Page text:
Common Diagnostic Problems in Interpretation of Early Invasive Bladder Cancer: A Consensus Study.
Steven S Shen, Charles C Guo, Jae Y Ro, Rose Anton, Liang Cheng, Omar Hameed, Luang D Truong, Jiaoti Huang, Mark A Weiss, Fan Lin, John R Srigley, Jesse K McKenney, Pheroze Tamboli, David J Grignon, Rafael E Jimenez, Ming Zhou, Gladell P Paner, Patricia Troncoso, Mahul B Amin, Alberto G Ayala. The Methodist Hospital, Houston; UT M.D. Anderson Cancer Center, Houston; Univ. of Indiana, Indianapolis; Univ. of Alabama at Birmingham; Univ. of California Los Angeles; The Urology Group, Cincinnati; Geisinger Medical Center, Danville; Credit Valley Hospital, Mississauga, ON, Canada; Stanford Univ., Stanford; Mayo Clinic, Rochester; Cleveland Clinic; Univ. of Chicago; Cedars-Sinai Medical Center, Los Angeles
Background: Diagnosis of early invasive bladder cancer in biopsy or transurethral resection of bladder tumor (TURBT) specimens is often problematic due to a variety of reasons.
Design: 26 cases of biopsy or TURBT specimens that were initially categorized as “suspicious for invasion” were selected for this study. Three photomicrographs of each case were reviewed by 19 genitourinary (GU) pathologists and 17 senior pathology residents/fellows (PGY3 or above). A uniform answer sheet was provided to participants and each case was recorded as either an invasive or non-invasive cancers. The results were summarized and comparison of diagnosis of each case by GU pathologists and senior pathology trainees was made by Fisher's exact test.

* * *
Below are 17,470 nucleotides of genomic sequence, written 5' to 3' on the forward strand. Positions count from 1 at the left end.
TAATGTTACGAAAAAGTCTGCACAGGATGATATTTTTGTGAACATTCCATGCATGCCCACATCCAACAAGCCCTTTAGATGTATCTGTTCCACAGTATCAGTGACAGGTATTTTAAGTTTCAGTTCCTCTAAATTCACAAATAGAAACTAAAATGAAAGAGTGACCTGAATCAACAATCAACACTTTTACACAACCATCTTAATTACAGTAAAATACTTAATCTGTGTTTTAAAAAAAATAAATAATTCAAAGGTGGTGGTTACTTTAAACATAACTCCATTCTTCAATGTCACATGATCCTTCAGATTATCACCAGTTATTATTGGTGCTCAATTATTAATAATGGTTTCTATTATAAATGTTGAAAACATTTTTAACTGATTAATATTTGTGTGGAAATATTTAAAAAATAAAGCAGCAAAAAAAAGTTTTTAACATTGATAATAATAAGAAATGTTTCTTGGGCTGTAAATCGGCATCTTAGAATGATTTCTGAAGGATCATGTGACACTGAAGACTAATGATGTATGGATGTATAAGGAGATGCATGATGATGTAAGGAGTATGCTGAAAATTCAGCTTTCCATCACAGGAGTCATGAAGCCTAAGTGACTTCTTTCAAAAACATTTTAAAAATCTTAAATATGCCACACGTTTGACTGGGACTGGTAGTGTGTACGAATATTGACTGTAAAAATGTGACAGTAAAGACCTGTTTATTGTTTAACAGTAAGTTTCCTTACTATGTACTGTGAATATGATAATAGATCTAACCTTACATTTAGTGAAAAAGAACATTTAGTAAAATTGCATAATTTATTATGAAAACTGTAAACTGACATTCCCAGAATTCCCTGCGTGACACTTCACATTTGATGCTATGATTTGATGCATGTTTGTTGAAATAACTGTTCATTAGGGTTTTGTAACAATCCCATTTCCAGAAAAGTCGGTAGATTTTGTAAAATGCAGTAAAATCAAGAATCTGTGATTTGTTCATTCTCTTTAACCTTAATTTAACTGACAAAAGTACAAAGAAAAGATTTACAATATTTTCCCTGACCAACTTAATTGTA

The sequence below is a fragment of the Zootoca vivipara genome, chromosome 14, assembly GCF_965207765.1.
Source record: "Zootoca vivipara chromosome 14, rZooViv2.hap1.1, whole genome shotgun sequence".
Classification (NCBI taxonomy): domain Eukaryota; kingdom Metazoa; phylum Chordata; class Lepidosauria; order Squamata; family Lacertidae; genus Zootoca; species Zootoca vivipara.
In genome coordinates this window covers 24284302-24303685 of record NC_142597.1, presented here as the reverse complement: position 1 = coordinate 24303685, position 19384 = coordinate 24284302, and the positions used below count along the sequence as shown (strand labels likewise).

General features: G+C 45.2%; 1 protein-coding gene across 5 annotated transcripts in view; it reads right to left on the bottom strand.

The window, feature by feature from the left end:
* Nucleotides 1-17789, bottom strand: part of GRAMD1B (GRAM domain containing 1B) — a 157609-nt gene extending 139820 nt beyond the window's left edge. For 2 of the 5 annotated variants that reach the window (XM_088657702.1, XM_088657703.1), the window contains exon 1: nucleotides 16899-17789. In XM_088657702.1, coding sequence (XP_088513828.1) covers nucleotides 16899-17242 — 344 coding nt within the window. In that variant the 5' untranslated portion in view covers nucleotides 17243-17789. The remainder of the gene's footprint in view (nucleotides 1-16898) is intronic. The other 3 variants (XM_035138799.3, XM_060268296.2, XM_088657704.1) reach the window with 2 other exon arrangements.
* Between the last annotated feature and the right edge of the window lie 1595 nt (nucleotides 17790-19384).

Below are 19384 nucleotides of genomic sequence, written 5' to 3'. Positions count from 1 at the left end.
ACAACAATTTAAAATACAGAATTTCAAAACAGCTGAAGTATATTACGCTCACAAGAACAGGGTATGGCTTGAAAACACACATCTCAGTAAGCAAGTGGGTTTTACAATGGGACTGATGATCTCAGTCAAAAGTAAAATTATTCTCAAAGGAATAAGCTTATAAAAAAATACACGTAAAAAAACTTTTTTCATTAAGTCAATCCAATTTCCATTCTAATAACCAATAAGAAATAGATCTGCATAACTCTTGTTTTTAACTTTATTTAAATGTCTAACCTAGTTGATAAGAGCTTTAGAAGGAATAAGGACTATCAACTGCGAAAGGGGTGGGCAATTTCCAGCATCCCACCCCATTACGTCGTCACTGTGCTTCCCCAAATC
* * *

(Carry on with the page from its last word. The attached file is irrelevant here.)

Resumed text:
Results: Among the 26 cases of “suspicious for invasion”, 9 and 8 cases were diagnosed as invasive or non-invasive carcinoma respectively by at least 15 of the 19 GU pathologists. The remaining 9 cases were diagnosed as invasive tumors by 42.1% to 73.4% (average 53.8%) GU pathologists. The most common shared features of the 9 invasive carcinomas were: high grade nuclear features, alteration of cytoplasm, subepithelial nests with angulated edges, peritumoral clefting, confluent growth, and dense desmoplasia. The most common shared features that had the least agreement were cases with severe cautery and crush artifact and marked inflammation. In 10 of 26 (38.5%) cases, there was statistically significant diagnostic discordance between GU pathologists and senior pathology residents/fellows (p<0.05), including both over diagnoses and under diagnoses of invasion.
Conclusions: Our study highlighted the significant problems in evaluating early invasive bladder cancer and identified features that are the most helpful to GU pathologists for a more definitive diagnosis of invasion. Furthermore, problems of over- and under-diagnosis are frequent among the senior pathology trainees, necessitating focused training and education.
Category: Genitourinary (including renal tumors)
Tuesday, March 1, 2011 9:30 AM
Poster Session III # 197, Tuesday Morning